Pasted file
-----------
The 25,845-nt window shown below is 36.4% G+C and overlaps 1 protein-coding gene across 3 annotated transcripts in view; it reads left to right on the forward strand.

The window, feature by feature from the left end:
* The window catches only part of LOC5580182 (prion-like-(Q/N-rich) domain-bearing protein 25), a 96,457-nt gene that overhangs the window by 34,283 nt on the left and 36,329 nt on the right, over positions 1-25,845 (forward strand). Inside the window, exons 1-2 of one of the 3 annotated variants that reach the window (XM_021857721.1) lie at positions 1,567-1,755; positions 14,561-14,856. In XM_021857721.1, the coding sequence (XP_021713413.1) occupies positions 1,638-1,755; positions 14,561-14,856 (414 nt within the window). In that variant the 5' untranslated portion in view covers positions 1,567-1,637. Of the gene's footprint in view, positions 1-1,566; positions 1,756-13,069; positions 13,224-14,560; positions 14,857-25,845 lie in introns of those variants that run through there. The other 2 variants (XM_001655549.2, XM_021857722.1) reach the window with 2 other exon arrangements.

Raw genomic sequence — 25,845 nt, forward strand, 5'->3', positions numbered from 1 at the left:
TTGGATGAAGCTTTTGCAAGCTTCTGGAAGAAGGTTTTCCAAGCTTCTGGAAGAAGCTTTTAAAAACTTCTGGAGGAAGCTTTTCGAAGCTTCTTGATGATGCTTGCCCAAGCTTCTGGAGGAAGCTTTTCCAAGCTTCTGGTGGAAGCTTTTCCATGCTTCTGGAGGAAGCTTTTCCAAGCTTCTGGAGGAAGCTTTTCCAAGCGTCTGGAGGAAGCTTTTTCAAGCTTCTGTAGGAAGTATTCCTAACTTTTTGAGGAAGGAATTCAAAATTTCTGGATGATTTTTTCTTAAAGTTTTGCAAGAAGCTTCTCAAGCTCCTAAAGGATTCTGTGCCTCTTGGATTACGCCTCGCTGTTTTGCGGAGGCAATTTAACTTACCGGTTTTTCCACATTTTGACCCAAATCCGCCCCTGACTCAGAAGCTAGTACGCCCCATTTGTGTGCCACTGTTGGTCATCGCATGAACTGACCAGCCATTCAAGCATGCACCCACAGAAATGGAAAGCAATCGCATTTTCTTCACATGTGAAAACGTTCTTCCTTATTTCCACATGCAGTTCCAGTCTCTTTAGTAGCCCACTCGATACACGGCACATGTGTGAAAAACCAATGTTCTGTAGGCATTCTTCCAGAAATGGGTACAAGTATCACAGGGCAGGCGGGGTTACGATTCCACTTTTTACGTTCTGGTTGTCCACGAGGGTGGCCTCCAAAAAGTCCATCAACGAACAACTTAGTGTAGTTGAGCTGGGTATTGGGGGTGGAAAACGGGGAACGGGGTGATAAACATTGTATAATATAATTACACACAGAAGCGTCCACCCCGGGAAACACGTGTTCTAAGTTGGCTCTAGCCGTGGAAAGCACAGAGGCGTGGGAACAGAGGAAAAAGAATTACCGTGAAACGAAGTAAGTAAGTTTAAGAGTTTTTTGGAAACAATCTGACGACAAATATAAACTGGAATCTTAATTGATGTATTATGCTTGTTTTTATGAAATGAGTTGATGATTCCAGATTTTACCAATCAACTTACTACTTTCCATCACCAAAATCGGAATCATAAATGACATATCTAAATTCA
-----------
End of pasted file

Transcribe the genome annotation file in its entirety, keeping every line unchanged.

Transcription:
The 25,845-nt window shown below is 36.4% G+C and overlaps 1 protein-coding gene across 3 annotated transcripts in view; it reads left to right on the forward strand.

The window, feature by feature from the left end:
* The window catches only part of LOC5580182 (prion-like-(Q/N-rich) domain-bearing protein 25), a 96,457-nt gene that overhangs the window by 34,283 nt on the left and 36,329 nt on the right, over positions 1-25,845 (forward strand). Inside the window, exons 1-2 of one of the 3 annotated variants that reach the window (XM_021857721.1) lie at positions 1,567-1,755; positions 14,561-14,856. In XM_021857721.1, the coding sequence (XP_021713413.1) occupies positions 1,638-1,755; positions 14,561-14,856 (414 nt within the window). In that variant the 5' untranslated portion in view covers positions 1,567-1,637. Of the gene's footprint in view, positions 1-1,566; positions 1,756-13,069; positions 13,224-14,560; positions 14,857-25,845 lie in introns of those variants that run through there. The other 2 variants (XM_001655549.2, XM_021857722.1) reach the window with 2 other exon arrangements.

Raw genomic sequence — 25,845 nt, forward strand, 5'->3', positions numbered from 1 at the left:
TTGGATGAAGCTTTTGCAAGCTTCTGGAAGAAGGTTTTCCAAGCTTCTGGAAGAAGCTTTTAAAAACTTCTGGAGGAAGCTTTTCGAAGCTTCTTGATGATGCTTGCCCAAGCTTCTGGAGGAAGCTTTTCCAAGCTTCTGGTGGAAGCTTTTCCATGCTTCTGGAGGAAGCTTTTCCAAGCTTCTGGAGGAAGCTTTTCCAAGCGTCTGGAGGAAGCTTTTTCAAGCTTCTGTAGGAAGTATTCCTAACTTTTTGAGGAAGGAATTCAAAATTTCTGGATGATTTTTTCTTAAAGTTTTGCAAGAAGCTTCTCAAGCTCCTAAAGGATTCTGTGCCTCTTGGATTACGCCTCGCTGTTTTGCGGAGGCAATTTAACTTACCGGTTTTTCCACATTTTGACCCAAATCCGCCCCTGACTCAGAAGCTAGTACGCCCCATTTGTGTGCCACTGTTGGTCATCGCATGAACTGACCAGCCATTCAAGCATGCACCCACAGAAATGGAAAGCAATCGCATTTTCTTCACATGTGAAAACGTTCTTCCTTATTTCCACATGCAGTTCCAGTCTCTTTAGTAGCCCACTCGATACACGGCACATGTGTGAAAAACCAATGTTCTGTAGGCATTCTTCCAGAAATGGGTACAAGTATCACAGGGCAGGCGGGGTTACGATTCCACTTTTTACGTTCTGGTTGTCCACGAGGGTGGCCTCCAAAAAGTCCATCAACGAACAACTTAGTGTAGTTGAGCTGGGTATTGGGGGTGGAAAACGGGGAACGGGGTGATAAACATTGTATAATATAATTACACACAGAAGCGTCCACCCCGGGAAACACGTGTTCTAAGTTGGCTCTAGCCGTGGAAAGCACAGAGGCGTGGGAACAGAGGAAAAAGAATTACCGTGAAACGAAGTAAGTAAGTTTAAGAGTTTTTTGGAAACAATCTGACGACAAATATAAACTGGAATCTTAATTGATGTATTATGCTTGTTTTTATGAAATGAGTTGATGATTCCAGATTTTACCAATCAACTTACTACTTTCCATCACCAAAATCGGAATCATAAATGACATATCTAAATTCA